The theme for this week is fruit. Fruit as a plant part as opposed to fruits such as strawberries and bananas, although you’ll notice some of those, too. It seems that fruit — some edible and some not — is forming in every corner of the garden. Flower diversity is still high, it’s just that many of the flowers are there in the service of forming fruit and are not there to be pretty in their own right.
The Scorched Earth. This is also the first week that marked significant loss and suffering as a result of the intense heat and drought we are experiencing. There are going to be some significant holes in the garden by the time the summer is out. I don’t think I am going to have extra ‘Hahms Gelbe Topftomate’ seeds as a result. I inexplicably gave all of my seedlings away but one and that one was in a pot that was cooked during this week’s heat emergency. Drat. The plant went from green and lush to yellow within the span of a single day. It is holding on and could recover if things stay as cooled off as they are now. It’s amazing what one bad day can bring. It’s a good lesson and reminder in how much we should respect our farmers who are at the mercy of whatever insanity the season brings. Amazingly, all of my other tomatoes are perfectly fine.
Once again work deadlines have pushed last week’s Herbaria into this week. Still, I was sure to take the photograph last week — it just took me until this week to do the write-up.
This collection marks the 8th box that I have done so far. I figured it was high time to write up an F.A.Q for those who were not around for box #1. You’ll it at the end of this post.
Tomatoes dominated my attention last week. We enjoyed our first two varieties, and I was sure to document the occasion by adding them to the box. Each week I take care to choose plants that stand out in the garden or that have a short lifespan and will not be around by the next week. While my garden may be small, I have packed it full of so many things that it isn’t easy to keep track and I find as the weeks go on I have to refer back to old boxes to be sure that I wasn’t repeating myself or missing something important. I am now finding that despite my diligence some things have fallen through the cracks. My blueberry harvest is one example. The bushes were full of fruit just a few weeks ago, but I have since missed their season. Here’s hoping I don’t miss anything else of importance moving forward.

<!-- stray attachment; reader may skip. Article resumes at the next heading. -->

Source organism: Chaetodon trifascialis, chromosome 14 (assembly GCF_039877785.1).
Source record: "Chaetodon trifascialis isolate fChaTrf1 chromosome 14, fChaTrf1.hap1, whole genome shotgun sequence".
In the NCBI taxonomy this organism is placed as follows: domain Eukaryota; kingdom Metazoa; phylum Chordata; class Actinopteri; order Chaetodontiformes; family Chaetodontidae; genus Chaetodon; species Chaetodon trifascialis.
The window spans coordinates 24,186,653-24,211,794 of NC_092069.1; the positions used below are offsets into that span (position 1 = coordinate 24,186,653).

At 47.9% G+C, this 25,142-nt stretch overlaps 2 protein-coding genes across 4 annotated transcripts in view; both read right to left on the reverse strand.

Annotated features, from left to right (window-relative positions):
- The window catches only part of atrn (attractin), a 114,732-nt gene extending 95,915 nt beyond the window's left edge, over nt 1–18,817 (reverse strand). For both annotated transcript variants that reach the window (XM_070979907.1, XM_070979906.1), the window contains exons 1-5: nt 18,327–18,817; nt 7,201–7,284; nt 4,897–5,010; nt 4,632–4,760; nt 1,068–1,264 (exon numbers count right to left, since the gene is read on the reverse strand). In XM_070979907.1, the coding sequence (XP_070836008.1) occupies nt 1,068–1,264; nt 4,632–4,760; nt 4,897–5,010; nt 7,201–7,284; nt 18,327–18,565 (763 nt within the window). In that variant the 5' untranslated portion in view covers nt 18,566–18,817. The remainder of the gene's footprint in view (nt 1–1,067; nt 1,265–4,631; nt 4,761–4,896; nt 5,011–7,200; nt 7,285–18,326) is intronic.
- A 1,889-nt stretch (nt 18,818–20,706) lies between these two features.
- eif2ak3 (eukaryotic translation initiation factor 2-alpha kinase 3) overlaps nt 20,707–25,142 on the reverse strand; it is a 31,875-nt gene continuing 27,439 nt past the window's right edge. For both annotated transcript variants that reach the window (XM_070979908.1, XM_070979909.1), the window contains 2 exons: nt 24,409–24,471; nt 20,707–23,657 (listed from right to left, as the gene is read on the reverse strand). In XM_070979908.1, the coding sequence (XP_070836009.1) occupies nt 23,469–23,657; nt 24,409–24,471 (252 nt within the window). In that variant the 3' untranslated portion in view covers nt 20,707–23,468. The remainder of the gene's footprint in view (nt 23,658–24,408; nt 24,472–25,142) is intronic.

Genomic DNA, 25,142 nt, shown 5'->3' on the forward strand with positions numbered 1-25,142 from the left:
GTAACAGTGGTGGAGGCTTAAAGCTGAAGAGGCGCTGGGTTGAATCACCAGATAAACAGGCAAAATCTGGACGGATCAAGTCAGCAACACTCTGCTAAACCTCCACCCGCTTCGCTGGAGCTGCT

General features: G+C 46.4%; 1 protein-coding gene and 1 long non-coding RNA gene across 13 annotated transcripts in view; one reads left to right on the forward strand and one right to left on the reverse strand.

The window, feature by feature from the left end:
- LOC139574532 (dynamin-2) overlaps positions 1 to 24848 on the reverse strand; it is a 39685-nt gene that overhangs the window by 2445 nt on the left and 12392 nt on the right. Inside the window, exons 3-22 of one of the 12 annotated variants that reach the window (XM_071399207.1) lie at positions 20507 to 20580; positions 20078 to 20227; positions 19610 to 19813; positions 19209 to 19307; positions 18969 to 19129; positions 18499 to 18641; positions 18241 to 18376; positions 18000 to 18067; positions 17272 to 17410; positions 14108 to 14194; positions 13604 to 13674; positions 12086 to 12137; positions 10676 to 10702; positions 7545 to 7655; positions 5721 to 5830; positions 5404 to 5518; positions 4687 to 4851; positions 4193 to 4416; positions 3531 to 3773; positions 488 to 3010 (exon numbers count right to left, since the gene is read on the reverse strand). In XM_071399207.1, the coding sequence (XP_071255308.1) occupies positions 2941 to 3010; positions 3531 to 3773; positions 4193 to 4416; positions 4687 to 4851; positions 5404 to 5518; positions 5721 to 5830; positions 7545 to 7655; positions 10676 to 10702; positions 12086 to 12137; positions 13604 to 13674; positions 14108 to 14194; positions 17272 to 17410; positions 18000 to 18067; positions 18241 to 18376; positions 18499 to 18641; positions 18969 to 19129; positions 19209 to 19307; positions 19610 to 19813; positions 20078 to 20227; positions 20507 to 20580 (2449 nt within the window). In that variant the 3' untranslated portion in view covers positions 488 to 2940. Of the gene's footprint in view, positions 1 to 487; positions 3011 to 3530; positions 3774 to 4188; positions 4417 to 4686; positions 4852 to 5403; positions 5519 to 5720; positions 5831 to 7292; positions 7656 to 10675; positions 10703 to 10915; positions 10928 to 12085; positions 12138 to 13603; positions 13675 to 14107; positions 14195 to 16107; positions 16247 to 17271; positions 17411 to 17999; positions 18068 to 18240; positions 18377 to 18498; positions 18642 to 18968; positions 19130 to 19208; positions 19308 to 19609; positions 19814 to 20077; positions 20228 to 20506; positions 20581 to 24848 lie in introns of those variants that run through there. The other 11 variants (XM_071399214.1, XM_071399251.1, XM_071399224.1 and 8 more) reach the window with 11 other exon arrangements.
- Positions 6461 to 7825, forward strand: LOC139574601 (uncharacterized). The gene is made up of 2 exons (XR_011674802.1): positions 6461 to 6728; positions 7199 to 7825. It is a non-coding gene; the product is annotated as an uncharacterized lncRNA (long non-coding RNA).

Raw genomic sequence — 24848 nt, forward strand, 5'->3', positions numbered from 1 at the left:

As you can see from the photo, this week’s garden was dominated by the invasion of the pom-pom flowers. The other major development is the heat. It is absolutely blazing out right now. In fact was already so hot by noon (when I took this photo) that I had to switch out one of my original choices because it started wilting seconds after picking it. I couldn’t keep it happy in the box long enough to take a decent photo!
When I think back on the garden over this last week, the poppies are still dominating in a big way, although I can see that they are waning. Most of them are on their second or third bloom and then that will be it. The David Austin rose (that I am stubbornly describing as orange or peaches and cream) has surprised us with a wave of buds and blooms. I didn’t see that coming as the plant is new. I did not expect that sort of performance in its first season. As the season goes so far I am happy with how well I’ve managed to time it so that there is always something coming in as something is going out. I have to admit that my success so far may come down more to luck and the sheer volume of plant matter I have planted and less to impeccable planning. HA!
The highlights of this week are my breadbox poppies, which are treating me every day to a new colour and form, and the cold hardy opuntia that have made me so very, very happy to have chanced into the good fortune of exceptionally well-draining soil that is on the sandy side. This garden is an absolute pain in the butt to water, but the growing possibilities are mind-blowing for someone like me who has a longstanding fixation/fascination with dry land flora. It’s going to be unreal next year when all of the new opuntias I have added are abloom. I may pass out from the sheer joy of it.